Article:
Continuing with the objective, SHFT set about the monitoring of the DMT related contacts that the coordinator made over the space of one week (4 working days), specific to the job description listed above only. This included management of email requests and patient enquires i.e. blood test result enquiries and requests for further blood forms, telephone enquiries which often include requests for support with late delivery of DMTs, enquiries related to phlebotomy services as well as requests for information from Southampton MS pharmacist as well as other members of the MDT around patient specific MDT information, management of letters including consultant letters to confirm change of DMT which the coordinator will load on to the patient progress notes and then change on the DMT monitoring database to update the protocol for new blood monitoring if required, actioning verbal and written requests from the MSSN around any changes that need to be made i.e. more regular blood monitoring, chasing of patients who have not had bloods actioned are just two examples. The coordinator went further and recorded each update on the DMT blood results database and number of letters and blood forms actioned in a day to manage patient specific DMT monitoring and collating results in the MSSN’s diary to ensure swift checking of results when they are in. This has at times necessitated the coordinator to try to make contact with a particular patient 7 times in the form of telephone calls, emails and letters to ensure blood monitoring is achieved in the past.

Discussion and Conclusion

After the audit we concluded that the coordinator had approximately 2 hours over the 4 days to perform non DMT related tasks like typing letters and booking routine review appointments. This equates to 28 hours a week to manage the DMT workload. This was however only a snapshot on an average week and there are many things that can influence workload. Recently, Southampton Hospital changed the homecare company delivering drugs to patients. Patients began to experience difficulties with deliveries and lack of communication, and this had a knock-on effect when it came to our MS Coordinator as she was supporting people with managing this.

Standard monitoring of DMTs is clearly planned and scheduled with patients well in advance; however if blood results are not within normal parameters then standard monitoring must change and in some cases patients may need to go from three-monthly monitoring to monthly or weekly monitoring to ensure safety.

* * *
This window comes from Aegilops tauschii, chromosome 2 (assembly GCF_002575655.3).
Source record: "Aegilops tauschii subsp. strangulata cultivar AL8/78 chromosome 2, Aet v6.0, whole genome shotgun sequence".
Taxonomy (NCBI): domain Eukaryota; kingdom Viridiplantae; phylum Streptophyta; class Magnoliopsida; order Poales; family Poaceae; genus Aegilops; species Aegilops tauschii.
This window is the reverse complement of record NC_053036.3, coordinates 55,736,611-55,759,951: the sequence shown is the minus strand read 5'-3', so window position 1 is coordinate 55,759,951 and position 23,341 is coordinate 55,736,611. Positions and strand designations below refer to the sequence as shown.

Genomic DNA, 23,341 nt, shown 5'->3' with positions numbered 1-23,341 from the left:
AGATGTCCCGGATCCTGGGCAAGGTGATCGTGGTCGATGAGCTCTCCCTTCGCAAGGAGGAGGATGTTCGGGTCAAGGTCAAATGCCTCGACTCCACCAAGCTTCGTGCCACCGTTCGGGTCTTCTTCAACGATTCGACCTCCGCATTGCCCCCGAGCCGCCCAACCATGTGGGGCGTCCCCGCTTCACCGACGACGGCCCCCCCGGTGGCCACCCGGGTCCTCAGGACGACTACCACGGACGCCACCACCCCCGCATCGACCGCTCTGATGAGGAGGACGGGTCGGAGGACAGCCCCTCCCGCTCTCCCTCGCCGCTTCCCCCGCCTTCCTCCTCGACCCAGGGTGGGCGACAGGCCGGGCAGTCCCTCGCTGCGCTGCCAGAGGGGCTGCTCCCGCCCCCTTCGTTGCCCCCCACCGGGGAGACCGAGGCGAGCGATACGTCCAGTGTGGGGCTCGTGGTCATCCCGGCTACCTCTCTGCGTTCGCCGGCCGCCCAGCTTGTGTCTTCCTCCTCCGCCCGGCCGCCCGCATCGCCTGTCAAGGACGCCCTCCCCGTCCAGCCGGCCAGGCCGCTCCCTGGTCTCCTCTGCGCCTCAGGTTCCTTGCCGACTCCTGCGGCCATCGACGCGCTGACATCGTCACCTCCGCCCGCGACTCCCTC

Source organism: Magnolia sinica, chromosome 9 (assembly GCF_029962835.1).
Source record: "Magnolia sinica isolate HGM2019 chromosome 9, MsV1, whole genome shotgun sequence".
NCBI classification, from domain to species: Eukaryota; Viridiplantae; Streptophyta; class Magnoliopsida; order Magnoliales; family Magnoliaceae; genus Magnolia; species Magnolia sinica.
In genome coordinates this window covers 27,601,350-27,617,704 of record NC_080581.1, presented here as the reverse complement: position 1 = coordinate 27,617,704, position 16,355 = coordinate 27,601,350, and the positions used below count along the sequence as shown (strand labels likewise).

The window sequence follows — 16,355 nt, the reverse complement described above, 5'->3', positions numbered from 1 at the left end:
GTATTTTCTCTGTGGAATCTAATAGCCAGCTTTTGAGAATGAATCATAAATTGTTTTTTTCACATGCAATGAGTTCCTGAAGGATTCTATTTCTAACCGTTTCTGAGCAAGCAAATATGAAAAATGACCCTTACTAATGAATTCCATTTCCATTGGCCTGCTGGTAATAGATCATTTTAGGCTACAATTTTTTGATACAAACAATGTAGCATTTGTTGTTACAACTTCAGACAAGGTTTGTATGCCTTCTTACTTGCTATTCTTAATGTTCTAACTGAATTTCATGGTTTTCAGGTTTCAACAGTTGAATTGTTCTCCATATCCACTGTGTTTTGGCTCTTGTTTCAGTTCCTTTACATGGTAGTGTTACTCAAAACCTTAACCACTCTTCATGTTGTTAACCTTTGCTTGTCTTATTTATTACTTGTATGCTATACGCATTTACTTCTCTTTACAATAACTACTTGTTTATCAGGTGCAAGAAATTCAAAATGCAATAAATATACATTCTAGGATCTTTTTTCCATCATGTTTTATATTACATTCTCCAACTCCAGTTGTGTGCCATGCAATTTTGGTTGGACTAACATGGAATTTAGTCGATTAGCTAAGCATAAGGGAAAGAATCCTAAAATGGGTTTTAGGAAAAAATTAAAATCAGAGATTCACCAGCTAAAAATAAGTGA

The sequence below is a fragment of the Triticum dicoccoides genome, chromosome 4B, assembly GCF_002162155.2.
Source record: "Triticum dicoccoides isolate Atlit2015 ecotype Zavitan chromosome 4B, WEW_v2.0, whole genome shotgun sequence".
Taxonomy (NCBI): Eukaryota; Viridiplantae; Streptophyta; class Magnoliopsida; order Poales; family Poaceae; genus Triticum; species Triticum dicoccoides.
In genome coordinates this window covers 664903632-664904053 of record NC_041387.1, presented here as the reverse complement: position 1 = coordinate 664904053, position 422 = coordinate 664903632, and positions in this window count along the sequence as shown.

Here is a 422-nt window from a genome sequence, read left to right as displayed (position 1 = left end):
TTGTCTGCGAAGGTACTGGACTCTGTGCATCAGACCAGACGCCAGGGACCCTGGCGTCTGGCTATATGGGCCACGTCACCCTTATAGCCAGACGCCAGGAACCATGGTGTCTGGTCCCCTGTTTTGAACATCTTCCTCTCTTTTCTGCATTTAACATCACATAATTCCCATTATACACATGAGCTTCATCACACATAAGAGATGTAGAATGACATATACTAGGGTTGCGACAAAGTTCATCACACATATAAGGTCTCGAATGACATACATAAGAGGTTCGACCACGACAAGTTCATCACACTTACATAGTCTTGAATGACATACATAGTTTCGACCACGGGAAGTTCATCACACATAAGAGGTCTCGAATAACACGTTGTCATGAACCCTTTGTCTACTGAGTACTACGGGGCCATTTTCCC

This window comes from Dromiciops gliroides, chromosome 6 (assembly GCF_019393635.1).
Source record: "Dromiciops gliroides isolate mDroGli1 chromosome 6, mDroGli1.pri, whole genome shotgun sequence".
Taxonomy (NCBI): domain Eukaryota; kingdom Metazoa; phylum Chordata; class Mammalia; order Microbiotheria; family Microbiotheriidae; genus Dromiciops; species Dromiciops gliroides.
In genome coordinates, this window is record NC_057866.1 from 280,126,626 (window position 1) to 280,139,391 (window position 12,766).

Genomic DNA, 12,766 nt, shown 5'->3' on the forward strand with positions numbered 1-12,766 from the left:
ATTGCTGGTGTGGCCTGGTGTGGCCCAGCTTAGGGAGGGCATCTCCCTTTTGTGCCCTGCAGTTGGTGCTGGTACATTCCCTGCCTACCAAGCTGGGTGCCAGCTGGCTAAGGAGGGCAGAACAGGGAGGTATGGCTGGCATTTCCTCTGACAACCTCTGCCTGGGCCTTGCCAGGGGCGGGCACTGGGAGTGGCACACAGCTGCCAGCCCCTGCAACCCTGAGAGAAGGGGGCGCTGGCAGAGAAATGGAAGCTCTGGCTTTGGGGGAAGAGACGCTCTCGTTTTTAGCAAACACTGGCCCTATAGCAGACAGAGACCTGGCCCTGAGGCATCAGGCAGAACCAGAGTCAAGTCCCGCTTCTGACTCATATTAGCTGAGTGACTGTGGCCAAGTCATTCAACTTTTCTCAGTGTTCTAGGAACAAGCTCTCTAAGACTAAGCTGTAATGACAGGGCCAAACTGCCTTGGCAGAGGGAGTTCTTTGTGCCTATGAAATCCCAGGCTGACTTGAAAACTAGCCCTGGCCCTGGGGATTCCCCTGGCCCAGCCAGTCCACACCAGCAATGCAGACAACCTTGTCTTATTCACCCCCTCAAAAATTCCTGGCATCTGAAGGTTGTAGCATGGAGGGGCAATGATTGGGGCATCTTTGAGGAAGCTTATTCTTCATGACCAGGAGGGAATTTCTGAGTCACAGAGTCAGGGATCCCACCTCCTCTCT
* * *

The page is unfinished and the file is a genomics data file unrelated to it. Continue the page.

Noncompliance is something that also impacts on workload. Many people with cognitive impairment need regular reminders to ensure blood monitoring is done when needed. The coordinator ensures that a phone call is made or letters are sent to all patients as a reminder a week or two before bloods are needed. However, some patients are reluctant go and have bloods taken especially in times of stress, anxiety or reduced mobility. Covid has made many patients reluctant to go to health care environments to have routine bloods.

The benefits of having a named coordinator has been invaluable to patients; we have many patients that need reassurance around blood results and management plans when results are not as expected. The coordinator can support patients with this when a management plan has been decided with advice from the MS nurse or other members of the MDT team.

This role of the MS Coordinator in the South East Hampshire team has taken 28 hours of DMT management workload from the current Band 7 MS Nurse Specialist in post. This equates to the release of enough clinical time for 58, thirty-minute review appointments per week.

Band 7 nurse 1st pay point gross total hourly wage before deductions is £20.49

Band 6 nurse 1st pay point gross total hourly wage before deductions is £16.52

Band 4 Co-ordinator 1st pay point gross total hourly wage before deductions is £11.53

In the case of the South East Hampshire team, having an MS Coordinator has saved £13,045.76 in comparison to a Band 7 nurse, monitoring disease modifying therapies over 28 hours a week, as well as generating enough specialist nurse time to provide 56 review appointments a week for the service.


More MS Academy Service development Projects

Improving the time frame of verifying outpatient clinic letters
By Lisa Marsh, MS nurse specialist, King's College Hospital NHS Foundation Trust
Optimising MS Nurse Reviews - Shifting Towards a More Patient-Focused Approach
By Denisse Bongol, Clinical nurse specialist, MS, University College London Hospitals NHS Foundation Trust & Jessica Mensah, Pharmacist, University College London Hospitals NHS Foundation Trust
Patient engagement to inform changes in Multiple Sclerosis (MS) services in City and Hackney August 2022
By Sarah German, MS Specialist Practitioner Band 7, Homerton University Hospital NHS Foundation Trust
Encouraging excellence, developing leaders, inspiring change

MS Academy was established five years ago and in that time has accomplished a huge amount. The six different levels of specialist MS training are dedicated to case-based learning and practical application of cutting edge research. Home to national programme Raising the Bar and the fantastic workstream content it is producing, this is an exciting Academy to belong to.